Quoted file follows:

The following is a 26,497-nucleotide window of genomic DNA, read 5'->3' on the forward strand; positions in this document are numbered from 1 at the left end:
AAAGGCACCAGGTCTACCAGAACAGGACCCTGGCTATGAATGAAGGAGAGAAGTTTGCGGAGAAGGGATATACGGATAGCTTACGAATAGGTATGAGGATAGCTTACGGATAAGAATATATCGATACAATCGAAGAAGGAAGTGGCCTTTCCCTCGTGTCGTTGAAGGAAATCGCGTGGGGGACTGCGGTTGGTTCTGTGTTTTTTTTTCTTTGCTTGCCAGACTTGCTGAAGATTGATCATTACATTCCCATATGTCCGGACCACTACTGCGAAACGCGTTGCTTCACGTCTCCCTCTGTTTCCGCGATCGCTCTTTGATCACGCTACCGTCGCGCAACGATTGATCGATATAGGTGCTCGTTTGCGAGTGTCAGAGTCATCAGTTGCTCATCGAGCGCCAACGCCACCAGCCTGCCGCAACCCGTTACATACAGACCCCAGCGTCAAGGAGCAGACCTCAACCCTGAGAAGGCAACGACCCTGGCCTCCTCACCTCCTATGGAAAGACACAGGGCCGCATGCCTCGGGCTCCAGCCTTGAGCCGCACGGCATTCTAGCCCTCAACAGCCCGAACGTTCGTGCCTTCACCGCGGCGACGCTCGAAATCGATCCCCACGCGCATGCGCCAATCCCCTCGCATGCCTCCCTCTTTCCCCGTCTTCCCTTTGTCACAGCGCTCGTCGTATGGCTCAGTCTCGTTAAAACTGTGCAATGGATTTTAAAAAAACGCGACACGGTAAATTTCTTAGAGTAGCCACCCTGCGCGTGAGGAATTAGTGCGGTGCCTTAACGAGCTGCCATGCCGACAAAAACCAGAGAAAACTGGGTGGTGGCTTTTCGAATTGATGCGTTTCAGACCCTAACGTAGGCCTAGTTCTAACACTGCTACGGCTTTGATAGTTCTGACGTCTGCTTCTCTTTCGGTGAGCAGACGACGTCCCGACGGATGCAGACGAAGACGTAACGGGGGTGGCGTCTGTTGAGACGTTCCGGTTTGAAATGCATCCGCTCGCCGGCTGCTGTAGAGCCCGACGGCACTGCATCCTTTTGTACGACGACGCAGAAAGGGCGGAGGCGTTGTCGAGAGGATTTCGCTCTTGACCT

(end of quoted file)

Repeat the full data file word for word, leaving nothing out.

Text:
The following is a 26,497-nucleotide window of genomic DNA, read 5'->3' on the forward strand; positions in this document are numbered from 1 at the left end:
AAAGGCACCAGGTCTACCAGAACAGGACCCTGGCTATGAATGAAGGAGAGAAGTTTGCGGAGAAGGGATATACGGATAGCTTACGAATAGGTATGAGGATAGCTTACGGATAAGAATATATCGATACAATCGAAGAAGGAAGTGGCCTTTCCCTCGTGTCGTTGAAGGAAATCGCGTGGGGGACTGCGGTTGGTTCTGTGTTTTTTTTTCTTTGCTTGCCAGACTTGCTGAAGATTGATCATTACATTCCCATATGTCCGGACCACTACTGCGAAACGCGTTGCTTCACGTCTCCCTCTGTTTCCGCGATCGCTCTTTGATCACGCTACCGTCGCGCAACGATTGATCGATATAGGTGCTCGTTTGCGAGTGTCAGAGTCATCAGTTGCTCATCGAGCGCCAACGCCACCAGCCTGCCGCAACCCGTTACATACAGACCCCAGCGTCAAGGAGCAGACCTCAACCCTGAGAAGGCAACGACCCTGGCCTCCTCACCTCCTATGGAAAGACACAGGGCCGCATGCCTCGGGCTCCAGCCTTGAGCCGCACGGCATTCTAGCCCTCAACAGCCCGAACGTTCGTGCCTTCACCGCGGCGACGCTCGAAATCGATCCCCACGCGCATGCGCCAATCCCCTCGCATGCCTCCCTCTTTCCCCGTCTTCCCTTTGTCACAGCGCTCGTCGTATGGCTCAGTCTCGTTAAAACTGTGCAATGGATTTTAAAAAAACGCGACACGGTAAATTTCTTAGAGTAGCCACCCTGCGCGTGAGGAATTAGTGCGGTGCCTTAACGAGCTGCCATGCCGACAAAAACCAGAGAAAACTGGGTGGTGGCTTTTCGAATTGATGCGTTTCAGACCCTAACGTAGGCCTAGTTCTAACACTGCTACGGCTTTGATAGTTCTGACGTCTGCTTCTCTTTCGGTGAGCAGACGACGTCCCGACGGATGCAGACGAAGACGTAACGGGGGTGGCGTCTGTTGAGACGTTCCGGTTTGAAATGCATCCGCTCGCCGGCTGCTGTAGAGCCCGACGGCACTGCATCCTTTTGTACGACGACGCAGAAAGGGCGGAGGCGTTGTCGAGAGGATTTCGCTCTTGACCT